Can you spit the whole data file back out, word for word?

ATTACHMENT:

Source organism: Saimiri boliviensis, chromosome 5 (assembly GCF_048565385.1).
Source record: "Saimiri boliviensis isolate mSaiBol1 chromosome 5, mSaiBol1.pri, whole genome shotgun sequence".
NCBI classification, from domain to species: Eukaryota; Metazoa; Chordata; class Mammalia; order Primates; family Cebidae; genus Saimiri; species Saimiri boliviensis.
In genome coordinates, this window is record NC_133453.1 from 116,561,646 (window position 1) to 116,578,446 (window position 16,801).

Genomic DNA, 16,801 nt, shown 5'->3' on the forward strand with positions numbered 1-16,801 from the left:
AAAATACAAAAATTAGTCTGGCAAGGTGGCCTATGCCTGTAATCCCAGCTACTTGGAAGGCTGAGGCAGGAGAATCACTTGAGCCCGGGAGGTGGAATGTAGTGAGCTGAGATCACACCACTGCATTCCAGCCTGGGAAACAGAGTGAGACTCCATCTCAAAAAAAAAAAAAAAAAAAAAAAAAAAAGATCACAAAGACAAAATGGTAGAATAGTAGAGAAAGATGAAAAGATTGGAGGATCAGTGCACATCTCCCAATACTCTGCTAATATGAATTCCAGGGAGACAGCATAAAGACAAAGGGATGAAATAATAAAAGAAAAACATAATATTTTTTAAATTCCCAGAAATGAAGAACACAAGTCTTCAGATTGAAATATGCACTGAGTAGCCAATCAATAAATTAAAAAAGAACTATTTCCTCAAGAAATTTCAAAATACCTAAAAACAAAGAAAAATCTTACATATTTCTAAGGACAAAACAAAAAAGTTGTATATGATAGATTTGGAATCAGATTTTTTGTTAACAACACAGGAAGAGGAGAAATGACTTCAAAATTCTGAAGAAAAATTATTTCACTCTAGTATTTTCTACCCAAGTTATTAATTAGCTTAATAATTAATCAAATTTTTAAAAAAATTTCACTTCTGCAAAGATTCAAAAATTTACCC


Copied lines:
Source organism: Saimiri boliviensis, chromosome 5 (assembly GCF_048565385.1).
Source record: "Saimiri boliviensis isolate mSaiBol1 chromosome 5, mSaiBol1.pri, whole genome shotgun sequence".
NCBI classification, from domain to species: Eukaryota; Metazoa; Chordata; class Mammalia; order Primates; family Cebidae; genus Saimiri; species Saimiri boliviensis.
In genome coordinates, this window is record NC_133453.1 from 116,561,646 (window position 1) to 116,578,446 (window position 16,801).

Genomic DNA, 16,801 nt, shown 5'->3' on the forward strand with positions numbered 1-16,801 from the left:
AAAATACAAAAATTAGTCTGGCAAGGTGGCCTATGCCTGTAATCCCAGCTACTTGGAAGGCTGAGGCAGGAGAATCACTTGAGCCCGGGAGGTGGAATGTAGTGAGCTGAGATCACACCACTGCATTCCAGCCTGGGAAACAGAGTGAGACTCCATCTCAAAAAAAAAAAAAAAAAAAAAAAAAAAAGATCACAAAGACAAAATGGTAGAATAGTAGAGAAAGATGAAAAGATTGGAGGATCAGTGCACATCTCCCAATACTCTGCTAATATGAATTCCAGGGAGACAGCATAAAGACAAAGGGATGAAATAATAAAAGAAAAACATAATATTTTTTAAATTCCCAGAAATGAAGAACACAAGTCTTCAGATTGAAATATGCACTGAGTAGCCAATCAATAAATTAAAAAAGAACTATTTCCTCAAGAAATTTCAAAATACCTAAAAACAAAGAAAAATCTTACATATTTCTAAGGACAAAACAAAAAAGTTGTATATGATAGATTTGGAATCAGATTTTTTGTTAACAACACAGGAAGAGGAGAAATGACTTCAAAATTCTGAAGAAAAATTATTTCACTCTAGTATTTTCTACCCAAGTTATTAATTAGCTTAATAATTAATCAAATTTTTAAAAAAATTTCACTTCTGCAAAGATTCAAAAATTTACCC